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Making a case for open data

Imagine a country a third of which is below sea
level and with a population density as high as
in Taiwan, and still manages to be the fifth most
competitive economy in the world!

Prof Arup Dasgupta
Managing Editor, [email protected]

 

Last month I was in Mexico City attending the LAGF 2015 as well as the GEO-XII Plenary and Ministerial Summit. Both events were well attended. While LAGF was all about geospatial activities in Latin America, the GEO Plenary was about promoting earth observations for the benefit of mankind. There were many other side events, including a meeting of the GGIM for the Americas. The LAGF was well attended and for me it was a first-time view of the enormous amount of work being done in this region. Geospatial is getting integrated with many of the relevant government bodies, including communications. While INEGI spearheads this effort, there are many other agencies which play a supporting role.

The GEO effort is significant because it addresses the key issues troubling the world; sustainability in the face of climate change and global warming. It is an outcome of the World Summit on Sustainable Development (Johannesburg, 2002). It is composed of member states, international organisations, the European Commission and many observers who have made a political commitment to move towards the development of a comprehensive, coordinated, and sustained Earth observation system of systems. As a purely voluntary organisation it supports UN efforts like the GGIM as well as inter-governmental cooperation.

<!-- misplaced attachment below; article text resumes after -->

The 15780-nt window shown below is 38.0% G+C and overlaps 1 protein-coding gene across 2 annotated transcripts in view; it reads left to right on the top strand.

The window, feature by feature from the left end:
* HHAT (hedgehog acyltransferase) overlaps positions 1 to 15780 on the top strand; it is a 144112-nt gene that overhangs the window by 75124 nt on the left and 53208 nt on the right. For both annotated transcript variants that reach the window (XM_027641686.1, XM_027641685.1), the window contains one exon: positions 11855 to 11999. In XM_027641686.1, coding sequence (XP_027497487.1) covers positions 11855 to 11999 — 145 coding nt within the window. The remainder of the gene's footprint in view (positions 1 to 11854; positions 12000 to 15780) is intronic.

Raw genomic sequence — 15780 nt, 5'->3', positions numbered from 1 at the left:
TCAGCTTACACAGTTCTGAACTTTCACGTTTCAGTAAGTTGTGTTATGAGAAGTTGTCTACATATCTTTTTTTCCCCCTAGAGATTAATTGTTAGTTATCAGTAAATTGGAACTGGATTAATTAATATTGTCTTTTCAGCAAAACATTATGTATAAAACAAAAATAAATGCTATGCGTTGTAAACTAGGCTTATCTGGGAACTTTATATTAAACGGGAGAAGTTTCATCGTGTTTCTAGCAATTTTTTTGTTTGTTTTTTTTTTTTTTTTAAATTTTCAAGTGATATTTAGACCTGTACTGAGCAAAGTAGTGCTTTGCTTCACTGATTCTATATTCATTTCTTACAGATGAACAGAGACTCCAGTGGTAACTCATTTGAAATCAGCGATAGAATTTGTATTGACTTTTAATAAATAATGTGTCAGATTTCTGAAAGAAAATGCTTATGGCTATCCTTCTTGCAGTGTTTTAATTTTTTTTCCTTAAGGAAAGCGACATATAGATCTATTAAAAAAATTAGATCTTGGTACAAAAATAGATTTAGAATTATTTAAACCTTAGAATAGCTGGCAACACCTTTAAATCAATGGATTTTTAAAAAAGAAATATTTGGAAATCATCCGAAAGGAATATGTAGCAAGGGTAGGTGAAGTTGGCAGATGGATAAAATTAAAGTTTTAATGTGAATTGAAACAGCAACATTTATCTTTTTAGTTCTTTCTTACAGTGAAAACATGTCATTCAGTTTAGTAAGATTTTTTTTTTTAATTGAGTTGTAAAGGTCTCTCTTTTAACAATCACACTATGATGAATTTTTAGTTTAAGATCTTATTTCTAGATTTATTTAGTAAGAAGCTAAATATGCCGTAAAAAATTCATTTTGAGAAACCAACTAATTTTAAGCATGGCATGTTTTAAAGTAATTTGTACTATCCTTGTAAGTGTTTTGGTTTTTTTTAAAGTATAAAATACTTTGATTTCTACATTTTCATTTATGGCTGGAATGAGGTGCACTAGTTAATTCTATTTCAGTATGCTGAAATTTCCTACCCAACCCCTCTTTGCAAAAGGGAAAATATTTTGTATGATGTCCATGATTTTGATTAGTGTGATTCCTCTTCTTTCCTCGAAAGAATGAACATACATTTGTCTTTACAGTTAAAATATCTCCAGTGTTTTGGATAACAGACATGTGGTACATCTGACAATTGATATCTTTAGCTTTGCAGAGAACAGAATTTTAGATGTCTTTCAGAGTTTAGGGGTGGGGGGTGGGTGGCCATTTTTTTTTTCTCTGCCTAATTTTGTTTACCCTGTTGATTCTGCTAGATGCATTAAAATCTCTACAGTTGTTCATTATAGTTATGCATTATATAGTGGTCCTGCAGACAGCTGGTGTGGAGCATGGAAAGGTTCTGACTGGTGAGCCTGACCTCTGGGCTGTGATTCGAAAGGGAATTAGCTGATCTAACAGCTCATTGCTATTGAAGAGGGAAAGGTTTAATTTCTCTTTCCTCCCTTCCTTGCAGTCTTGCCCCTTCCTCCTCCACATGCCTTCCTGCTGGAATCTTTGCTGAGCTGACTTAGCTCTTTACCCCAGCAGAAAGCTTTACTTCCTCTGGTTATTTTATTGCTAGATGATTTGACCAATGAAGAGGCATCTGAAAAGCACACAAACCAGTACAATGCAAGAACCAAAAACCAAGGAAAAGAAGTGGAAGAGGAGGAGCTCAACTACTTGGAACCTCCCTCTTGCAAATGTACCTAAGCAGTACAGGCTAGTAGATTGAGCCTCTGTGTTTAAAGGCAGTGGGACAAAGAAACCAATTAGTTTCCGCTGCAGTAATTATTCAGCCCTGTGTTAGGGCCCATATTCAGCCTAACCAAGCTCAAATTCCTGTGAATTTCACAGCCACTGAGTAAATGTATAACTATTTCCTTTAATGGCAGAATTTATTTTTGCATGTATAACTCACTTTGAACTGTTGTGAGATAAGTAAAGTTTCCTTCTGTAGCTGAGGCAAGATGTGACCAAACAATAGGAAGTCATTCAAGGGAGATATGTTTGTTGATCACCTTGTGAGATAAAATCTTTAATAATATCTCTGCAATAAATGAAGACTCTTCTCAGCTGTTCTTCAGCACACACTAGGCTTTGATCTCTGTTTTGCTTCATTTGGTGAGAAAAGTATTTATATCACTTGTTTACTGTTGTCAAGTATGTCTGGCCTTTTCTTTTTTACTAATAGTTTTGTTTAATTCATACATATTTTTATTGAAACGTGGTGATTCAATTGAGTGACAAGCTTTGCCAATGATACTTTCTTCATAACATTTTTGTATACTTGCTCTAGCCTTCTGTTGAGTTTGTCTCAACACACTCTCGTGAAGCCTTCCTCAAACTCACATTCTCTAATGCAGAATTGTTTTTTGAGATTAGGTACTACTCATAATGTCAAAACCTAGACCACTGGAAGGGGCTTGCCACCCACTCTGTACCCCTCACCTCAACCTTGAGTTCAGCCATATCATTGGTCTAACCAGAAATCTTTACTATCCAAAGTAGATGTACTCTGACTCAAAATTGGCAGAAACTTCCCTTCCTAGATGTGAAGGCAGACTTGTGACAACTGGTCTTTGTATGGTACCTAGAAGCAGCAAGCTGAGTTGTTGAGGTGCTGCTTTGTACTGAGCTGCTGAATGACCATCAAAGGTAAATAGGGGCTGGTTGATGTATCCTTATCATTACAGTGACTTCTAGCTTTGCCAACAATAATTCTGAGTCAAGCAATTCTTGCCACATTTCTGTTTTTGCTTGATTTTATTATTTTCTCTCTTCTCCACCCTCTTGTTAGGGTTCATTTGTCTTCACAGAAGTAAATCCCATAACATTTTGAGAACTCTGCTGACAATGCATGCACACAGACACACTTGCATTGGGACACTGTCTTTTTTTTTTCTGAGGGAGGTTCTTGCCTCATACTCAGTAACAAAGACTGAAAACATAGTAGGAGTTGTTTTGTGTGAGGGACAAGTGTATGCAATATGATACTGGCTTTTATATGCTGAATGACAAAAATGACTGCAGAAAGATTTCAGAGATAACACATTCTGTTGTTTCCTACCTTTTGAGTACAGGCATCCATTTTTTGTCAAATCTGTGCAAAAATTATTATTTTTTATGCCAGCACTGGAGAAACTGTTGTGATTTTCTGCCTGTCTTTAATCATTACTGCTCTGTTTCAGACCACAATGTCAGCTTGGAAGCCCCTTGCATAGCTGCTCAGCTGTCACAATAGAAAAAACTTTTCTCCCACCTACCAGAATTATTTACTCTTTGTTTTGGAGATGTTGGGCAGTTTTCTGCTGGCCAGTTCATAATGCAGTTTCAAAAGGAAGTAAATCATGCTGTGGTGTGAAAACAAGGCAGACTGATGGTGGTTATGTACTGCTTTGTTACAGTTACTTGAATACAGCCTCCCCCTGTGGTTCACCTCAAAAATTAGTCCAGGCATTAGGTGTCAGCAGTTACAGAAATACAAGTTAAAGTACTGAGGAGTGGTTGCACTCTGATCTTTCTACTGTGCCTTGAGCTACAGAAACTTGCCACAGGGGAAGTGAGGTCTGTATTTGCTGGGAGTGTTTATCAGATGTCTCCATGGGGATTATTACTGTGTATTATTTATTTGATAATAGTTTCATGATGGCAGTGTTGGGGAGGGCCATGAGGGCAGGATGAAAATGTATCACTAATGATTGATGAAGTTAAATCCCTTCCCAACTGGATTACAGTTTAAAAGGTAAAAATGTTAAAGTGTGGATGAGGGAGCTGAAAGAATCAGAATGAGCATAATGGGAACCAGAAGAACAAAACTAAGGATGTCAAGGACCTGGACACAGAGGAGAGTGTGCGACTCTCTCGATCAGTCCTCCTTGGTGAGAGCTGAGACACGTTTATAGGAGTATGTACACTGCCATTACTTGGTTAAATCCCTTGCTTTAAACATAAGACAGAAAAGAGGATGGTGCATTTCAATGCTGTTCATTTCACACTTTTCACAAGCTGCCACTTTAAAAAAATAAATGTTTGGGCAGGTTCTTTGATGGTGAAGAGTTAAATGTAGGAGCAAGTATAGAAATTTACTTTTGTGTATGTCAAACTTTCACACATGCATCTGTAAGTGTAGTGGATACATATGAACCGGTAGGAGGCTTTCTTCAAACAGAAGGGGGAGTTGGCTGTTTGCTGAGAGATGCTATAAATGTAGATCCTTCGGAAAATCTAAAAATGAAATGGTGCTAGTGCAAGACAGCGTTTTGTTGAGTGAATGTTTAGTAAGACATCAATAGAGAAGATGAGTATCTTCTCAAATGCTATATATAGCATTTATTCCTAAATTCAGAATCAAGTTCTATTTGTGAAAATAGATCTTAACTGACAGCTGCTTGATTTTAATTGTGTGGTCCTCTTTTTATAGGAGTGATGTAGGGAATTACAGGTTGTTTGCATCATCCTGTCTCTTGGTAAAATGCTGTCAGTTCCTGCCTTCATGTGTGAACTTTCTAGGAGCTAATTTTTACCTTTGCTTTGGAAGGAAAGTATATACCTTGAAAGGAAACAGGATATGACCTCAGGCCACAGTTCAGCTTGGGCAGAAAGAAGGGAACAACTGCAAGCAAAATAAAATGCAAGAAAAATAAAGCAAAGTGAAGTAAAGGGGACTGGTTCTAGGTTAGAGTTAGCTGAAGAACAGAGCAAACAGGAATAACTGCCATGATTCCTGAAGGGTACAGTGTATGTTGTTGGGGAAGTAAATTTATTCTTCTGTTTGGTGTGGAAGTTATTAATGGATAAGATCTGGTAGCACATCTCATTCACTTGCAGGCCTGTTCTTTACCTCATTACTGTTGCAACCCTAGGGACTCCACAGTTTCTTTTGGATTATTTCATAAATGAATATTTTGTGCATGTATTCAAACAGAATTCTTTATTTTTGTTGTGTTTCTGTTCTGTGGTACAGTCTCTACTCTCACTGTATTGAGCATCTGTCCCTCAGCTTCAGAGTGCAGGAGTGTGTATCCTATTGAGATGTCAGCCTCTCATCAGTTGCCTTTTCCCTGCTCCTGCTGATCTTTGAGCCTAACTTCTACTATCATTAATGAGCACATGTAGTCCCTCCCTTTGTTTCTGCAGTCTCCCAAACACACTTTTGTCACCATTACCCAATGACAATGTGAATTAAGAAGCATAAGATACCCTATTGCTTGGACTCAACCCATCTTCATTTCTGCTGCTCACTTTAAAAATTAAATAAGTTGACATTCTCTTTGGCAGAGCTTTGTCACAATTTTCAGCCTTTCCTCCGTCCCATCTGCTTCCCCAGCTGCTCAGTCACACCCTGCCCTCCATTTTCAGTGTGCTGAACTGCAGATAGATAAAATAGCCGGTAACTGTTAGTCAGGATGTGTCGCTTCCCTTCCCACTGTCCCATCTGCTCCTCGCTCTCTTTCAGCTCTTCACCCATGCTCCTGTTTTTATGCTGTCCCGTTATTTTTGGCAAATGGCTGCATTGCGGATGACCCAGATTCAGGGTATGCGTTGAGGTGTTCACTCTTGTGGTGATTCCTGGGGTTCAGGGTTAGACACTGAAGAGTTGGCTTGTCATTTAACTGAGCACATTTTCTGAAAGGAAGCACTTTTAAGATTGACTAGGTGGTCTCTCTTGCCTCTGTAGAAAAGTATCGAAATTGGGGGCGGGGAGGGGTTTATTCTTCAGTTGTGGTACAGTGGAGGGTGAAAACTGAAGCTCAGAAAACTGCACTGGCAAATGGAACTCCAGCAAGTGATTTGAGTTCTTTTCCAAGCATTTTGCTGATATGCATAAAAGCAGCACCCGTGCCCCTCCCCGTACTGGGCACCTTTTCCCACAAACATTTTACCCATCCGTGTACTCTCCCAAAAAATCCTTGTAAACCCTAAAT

The Geo-XII Plenary and Ministerial Summit was an important meeting as it covered a review of its past work and an endorsement by its members for the activities of the next 10 years. The decadal plan was further endorsed at the Ministerial summit which was attended among others by the Secretary of the Interior, USA, Vice Minister for S&T, China, Minister for S&T, South Africa and the Commissioner for S&T, European Union. The Plenary and Summit made a strong case for open data such that all countries could benefit from such data for their development plans and particularly for tackling disaster situations.

Open data is also the reason behind the geospatial success story of the Netherlands as illustrated in our cover story. Imagine a country a third of which is below sea level and with a population density as high as in Taiwan, and still manages to be the fifth most competitive economy in the world! In the Netherlands you have wonders like the Maeslantkering, a massive sea gate system which protects the port of Rotterdam from sea surges automatically. It is perhaps the only country which has a 3D cadastre because you can build on top of other buildings since space is at a premium. Open data is supported by an open SDI, PDOK and the Netherlands also swears by open government allowing access to government documents by the general public.
While the Netherlands provides a glimpse on how geospatial has been brought to bear to support the unique situation of the country, there are many other examples of successful applications in other situations. The mapping of Nepal using UAVs operated by students and the delineation of boundaries in Africa are other examples covered in this issue.

As 2015 draws to an end I take this opportunity to wish all our readers a Very Happy New Year. Let us hope that 2016 will bring many more technologies and applications and enlightened policies which will help geospatial to support humanity.